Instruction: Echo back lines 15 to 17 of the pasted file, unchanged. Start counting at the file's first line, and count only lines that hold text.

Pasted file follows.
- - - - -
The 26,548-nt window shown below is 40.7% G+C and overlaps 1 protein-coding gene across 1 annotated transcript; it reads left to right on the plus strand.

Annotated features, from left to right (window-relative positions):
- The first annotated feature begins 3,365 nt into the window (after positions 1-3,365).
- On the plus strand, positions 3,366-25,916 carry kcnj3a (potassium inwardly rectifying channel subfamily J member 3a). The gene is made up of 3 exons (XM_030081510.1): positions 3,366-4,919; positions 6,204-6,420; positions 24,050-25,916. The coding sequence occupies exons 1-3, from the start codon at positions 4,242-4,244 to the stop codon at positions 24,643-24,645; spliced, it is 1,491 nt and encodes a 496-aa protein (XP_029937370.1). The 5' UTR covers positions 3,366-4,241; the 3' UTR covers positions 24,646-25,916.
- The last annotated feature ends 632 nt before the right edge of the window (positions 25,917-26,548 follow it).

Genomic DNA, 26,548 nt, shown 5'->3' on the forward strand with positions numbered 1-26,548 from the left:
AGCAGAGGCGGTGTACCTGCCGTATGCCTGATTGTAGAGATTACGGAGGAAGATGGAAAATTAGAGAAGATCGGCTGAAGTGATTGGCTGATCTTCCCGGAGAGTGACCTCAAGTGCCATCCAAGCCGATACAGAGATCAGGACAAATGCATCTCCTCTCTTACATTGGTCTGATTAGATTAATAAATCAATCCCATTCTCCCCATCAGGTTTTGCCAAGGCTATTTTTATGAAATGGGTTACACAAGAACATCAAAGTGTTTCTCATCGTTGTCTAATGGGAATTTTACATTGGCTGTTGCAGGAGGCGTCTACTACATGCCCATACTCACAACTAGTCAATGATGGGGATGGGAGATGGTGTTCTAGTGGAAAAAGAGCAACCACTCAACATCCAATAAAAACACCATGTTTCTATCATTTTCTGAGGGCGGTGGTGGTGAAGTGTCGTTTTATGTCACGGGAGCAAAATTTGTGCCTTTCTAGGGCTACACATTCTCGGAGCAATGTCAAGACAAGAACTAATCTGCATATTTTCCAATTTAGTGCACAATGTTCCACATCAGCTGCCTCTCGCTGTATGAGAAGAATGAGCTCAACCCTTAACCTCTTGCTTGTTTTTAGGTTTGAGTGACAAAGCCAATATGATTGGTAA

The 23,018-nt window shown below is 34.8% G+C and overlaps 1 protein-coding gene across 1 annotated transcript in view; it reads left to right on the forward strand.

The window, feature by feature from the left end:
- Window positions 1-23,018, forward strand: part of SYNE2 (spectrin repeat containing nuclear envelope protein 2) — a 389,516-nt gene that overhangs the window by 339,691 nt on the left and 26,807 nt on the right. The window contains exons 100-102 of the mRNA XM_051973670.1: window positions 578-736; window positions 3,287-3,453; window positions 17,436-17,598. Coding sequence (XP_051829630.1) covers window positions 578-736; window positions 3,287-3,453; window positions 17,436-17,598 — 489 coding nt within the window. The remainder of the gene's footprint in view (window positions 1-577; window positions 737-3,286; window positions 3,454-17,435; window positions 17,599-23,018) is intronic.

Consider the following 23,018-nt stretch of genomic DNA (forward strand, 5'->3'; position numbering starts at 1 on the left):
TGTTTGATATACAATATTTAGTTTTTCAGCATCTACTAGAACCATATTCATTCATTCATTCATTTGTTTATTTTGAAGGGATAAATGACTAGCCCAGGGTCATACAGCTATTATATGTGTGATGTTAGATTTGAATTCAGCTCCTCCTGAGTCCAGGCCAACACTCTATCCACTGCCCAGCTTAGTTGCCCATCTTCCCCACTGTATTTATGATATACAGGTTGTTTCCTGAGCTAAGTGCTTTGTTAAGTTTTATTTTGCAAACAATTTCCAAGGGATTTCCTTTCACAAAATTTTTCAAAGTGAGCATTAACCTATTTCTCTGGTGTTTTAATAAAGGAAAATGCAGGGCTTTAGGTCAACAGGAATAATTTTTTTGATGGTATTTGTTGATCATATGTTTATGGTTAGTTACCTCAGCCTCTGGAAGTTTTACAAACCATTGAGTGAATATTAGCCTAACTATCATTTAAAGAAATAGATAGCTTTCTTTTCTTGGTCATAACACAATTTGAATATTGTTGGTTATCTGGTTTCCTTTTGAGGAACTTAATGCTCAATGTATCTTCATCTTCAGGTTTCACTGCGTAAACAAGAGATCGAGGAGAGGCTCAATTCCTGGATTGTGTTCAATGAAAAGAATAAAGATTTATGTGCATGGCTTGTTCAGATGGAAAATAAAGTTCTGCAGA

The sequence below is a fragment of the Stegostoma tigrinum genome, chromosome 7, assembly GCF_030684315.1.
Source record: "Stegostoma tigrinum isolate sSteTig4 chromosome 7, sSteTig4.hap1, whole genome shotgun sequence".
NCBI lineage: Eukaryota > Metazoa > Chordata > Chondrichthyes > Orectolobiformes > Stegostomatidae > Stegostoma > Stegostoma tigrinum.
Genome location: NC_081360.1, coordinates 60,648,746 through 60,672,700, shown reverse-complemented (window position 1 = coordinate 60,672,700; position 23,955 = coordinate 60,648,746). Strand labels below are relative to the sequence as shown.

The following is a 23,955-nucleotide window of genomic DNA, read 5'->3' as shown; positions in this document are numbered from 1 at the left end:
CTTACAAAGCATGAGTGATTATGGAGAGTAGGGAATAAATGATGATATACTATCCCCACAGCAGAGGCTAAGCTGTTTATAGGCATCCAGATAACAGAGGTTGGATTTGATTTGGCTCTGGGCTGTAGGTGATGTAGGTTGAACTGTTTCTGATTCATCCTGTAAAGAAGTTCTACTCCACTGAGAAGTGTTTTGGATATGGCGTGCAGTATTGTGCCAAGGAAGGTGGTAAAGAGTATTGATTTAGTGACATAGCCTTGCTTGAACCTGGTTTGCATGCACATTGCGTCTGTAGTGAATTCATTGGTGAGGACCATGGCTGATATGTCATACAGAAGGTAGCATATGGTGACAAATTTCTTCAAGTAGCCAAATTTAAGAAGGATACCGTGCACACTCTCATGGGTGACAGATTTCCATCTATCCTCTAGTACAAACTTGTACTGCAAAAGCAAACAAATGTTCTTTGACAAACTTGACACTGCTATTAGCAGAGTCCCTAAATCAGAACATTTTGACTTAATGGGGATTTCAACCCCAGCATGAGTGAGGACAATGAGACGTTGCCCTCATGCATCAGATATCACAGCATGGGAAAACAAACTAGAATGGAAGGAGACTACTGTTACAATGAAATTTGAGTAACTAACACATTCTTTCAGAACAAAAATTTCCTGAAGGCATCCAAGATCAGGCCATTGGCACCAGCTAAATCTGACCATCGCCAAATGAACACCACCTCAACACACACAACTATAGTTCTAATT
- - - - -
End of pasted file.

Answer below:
NCBI lineage: Eukaryota > Metazoa > Chordata > Chondrichthyes > Orectolobiformes > Stegostomatidae > Stegostoma > Stegostoma tigrinum.
Genome location: NC_081360.1, coordinates 60,648,746 through 60,672,700, shown reverse-complemented (window position 1 = coordinate 60,672,700; position 23,955 = coordinate 60,648,746). Strand labels below are relative to the sequence as shown.

The following is a 23,955-nucleotide window of genomic DNA, read 5'->3' as shown; positions in this document are numbered from 1 at the left end: